Transport Board challenge

There is no doubt that the State owned Transport Board has been having challenges. Those challenges are unfortunately having a negative impact on that entity, but even moreso on the commuting public who depend on it daily to get to and from their various destinations.

Indeed if there was any doubt about the significant role that the Transport Board plays in moving persons across the length and breadth of this island, Monday showed us just how important it is. On Monday when the news broke that the workers of the Board were off the job in protest against a number of grievances, chief among them, the poor condition of the fleet and appointment of employees, hundreds of Barbadians were left stranded not knowing how or if they’d get to work or school, and if they managed to get there, how they would get back home if the strike continued. The privately owned public service vehicles endeavoured to pick up the slack, but it is no secret that the two types of public transportation do not run the same routes in many cases, so it was only so much they could do. Nevertheless, they must be commended for stepping up to the plate.

What has become evident from the strike action is that the Transport Board needs to change its modus operandi if it is to become a profitable entity, and stop relying on Government to stay afloat and make ends meet. For far too long we have been hearing that the Board does not make a profit. This has been the cry of successive governments and yet none have been able to figure out how to effect a positive outlook for the entity. Privatisation has been put on the table as one way of achieving that, but certainly no administration would want to be responsible for privatising the Transport Board as it would likely mean that there would be an increase in bus fares, which have largely remained unchanged for several years and job losses.

Many who have made the suggestion to privatise, have done so off the cuff, not taking into consideration who will pay for the service. The fact is that anyone who takes over the Transport Board would likely have to come back to Government to subsidise bus fares, or the public would have to pay much more than $2 per ride. In this current economic environment that would certainly not be feasible.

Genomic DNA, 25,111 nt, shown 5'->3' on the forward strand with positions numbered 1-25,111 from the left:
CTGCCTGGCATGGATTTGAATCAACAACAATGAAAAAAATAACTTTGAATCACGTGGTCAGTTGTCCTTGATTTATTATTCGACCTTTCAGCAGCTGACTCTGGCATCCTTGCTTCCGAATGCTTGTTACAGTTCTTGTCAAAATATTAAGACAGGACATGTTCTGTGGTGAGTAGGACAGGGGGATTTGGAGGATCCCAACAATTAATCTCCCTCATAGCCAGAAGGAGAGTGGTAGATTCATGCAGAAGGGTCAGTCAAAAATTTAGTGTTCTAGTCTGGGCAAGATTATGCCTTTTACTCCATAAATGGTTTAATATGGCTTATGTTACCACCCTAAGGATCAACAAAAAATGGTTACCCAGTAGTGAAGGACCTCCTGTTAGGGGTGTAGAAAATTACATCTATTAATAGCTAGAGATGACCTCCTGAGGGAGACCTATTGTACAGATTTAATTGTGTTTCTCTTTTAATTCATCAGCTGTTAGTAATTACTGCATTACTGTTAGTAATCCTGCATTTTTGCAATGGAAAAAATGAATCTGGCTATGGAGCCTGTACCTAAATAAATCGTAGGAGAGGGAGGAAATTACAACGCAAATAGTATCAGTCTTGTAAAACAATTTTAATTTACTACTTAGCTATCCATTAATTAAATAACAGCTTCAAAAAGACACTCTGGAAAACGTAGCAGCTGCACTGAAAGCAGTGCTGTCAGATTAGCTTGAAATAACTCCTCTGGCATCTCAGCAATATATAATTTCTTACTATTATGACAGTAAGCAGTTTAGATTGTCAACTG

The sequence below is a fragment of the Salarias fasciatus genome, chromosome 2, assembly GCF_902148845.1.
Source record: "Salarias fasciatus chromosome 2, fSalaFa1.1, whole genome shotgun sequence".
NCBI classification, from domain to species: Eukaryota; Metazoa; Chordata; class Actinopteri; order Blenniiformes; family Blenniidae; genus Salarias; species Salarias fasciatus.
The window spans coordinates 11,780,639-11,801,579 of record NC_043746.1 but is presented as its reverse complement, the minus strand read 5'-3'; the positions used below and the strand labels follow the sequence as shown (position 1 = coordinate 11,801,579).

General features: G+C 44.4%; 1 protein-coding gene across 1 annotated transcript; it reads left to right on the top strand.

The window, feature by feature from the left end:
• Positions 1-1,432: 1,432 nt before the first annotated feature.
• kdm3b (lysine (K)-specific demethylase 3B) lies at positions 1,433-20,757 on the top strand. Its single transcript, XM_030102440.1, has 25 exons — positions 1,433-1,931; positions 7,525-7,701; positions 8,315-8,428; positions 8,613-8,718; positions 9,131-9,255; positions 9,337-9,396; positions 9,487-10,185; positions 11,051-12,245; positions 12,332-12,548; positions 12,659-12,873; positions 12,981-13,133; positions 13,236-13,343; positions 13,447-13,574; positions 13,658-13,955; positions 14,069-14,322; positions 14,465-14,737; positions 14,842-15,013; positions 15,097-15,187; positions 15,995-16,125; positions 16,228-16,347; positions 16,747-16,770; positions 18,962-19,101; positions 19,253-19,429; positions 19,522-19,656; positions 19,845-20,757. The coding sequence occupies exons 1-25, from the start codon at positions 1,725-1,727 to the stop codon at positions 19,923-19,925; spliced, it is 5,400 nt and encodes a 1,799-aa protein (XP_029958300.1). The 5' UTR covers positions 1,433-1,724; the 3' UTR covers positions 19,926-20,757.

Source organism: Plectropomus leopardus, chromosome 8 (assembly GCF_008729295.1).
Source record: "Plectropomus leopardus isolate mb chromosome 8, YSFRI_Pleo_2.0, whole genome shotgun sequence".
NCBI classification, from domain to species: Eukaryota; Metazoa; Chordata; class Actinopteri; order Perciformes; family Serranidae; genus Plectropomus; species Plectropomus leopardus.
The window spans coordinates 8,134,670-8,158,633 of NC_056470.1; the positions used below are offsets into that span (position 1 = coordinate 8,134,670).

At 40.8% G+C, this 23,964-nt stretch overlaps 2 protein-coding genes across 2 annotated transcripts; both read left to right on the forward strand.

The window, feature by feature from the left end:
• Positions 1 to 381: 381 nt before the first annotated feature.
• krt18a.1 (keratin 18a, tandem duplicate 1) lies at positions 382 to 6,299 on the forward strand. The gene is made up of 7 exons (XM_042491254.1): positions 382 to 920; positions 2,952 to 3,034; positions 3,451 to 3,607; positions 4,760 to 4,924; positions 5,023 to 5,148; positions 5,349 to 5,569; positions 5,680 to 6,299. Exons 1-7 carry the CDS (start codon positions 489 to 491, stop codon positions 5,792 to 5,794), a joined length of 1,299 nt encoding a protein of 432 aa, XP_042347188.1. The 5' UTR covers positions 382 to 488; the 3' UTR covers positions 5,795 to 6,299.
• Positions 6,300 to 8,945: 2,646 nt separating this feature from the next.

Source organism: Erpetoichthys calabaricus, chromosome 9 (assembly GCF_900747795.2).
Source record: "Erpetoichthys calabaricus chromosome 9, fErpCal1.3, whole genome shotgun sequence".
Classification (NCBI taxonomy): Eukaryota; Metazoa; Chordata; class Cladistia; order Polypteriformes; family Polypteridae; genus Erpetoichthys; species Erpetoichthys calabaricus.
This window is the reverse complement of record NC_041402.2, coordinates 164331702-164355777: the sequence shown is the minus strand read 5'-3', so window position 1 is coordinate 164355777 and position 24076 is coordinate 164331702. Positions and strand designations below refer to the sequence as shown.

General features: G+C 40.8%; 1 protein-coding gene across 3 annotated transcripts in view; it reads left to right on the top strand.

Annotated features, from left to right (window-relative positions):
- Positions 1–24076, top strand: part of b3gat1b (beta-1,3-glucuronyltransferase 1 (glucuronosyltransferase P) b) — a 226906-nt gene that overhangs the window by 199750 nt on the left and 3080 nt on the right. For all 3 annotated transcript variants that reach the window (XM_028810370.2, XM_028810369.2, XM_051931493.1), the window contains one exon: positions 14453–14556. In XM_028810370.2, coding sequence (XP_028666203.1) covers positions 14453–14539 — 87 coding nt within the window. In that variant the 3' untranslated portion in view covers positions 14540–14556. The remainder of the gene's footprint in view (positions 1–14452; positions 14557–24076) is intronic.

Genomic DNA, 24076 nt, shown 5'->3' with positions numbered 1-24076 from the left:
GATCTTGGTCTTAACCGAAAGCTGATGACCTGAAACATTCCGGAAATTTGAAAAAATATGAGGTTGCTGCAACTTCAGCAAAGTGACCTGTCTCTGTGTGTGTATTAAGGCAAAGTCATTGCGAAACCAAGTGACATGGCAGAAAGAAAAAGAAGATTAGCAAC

The fact is that Government provides quite a great deal money to sustain the Transport Board. Back in 2012, the then Minister responsible for the Board indicated that it was collecting about $54 million in revenue, but its total expenditure was in the region of $120 million, creating almost a $70 million deficit for the State agency. That figure has probably grown by now, which means that if the entity was privatised it would be in the red from day one.

So with that idea not a viable one, the focus has to be on getting the Board to work assiduously on increasing its cash flow. But here is the conundrum – it needs buses to make money, but the fleet of working buses is not at its peak and it has no money to increase the fleet. The Board will have to secure financing to purchase new buses and expand the fleet to ensure that they are operating at maximum efficiency. Those buses should be retrofitted to use clean energy such as natural gas or even solar power, as they would be cheaper to run. The buses should also be air-conditioned and equipped with wifi to encourage persons to ditch their cars and use public transportation – the benefits could be two-fold, increased revenue and reduced traffic congestion.

Expanding the fleet could also mean being able to offer more charters, which is a great money earner. It could also mean more opportunities to offer the private sector bus wraps to advertise their businesses.

Barbados Advocate

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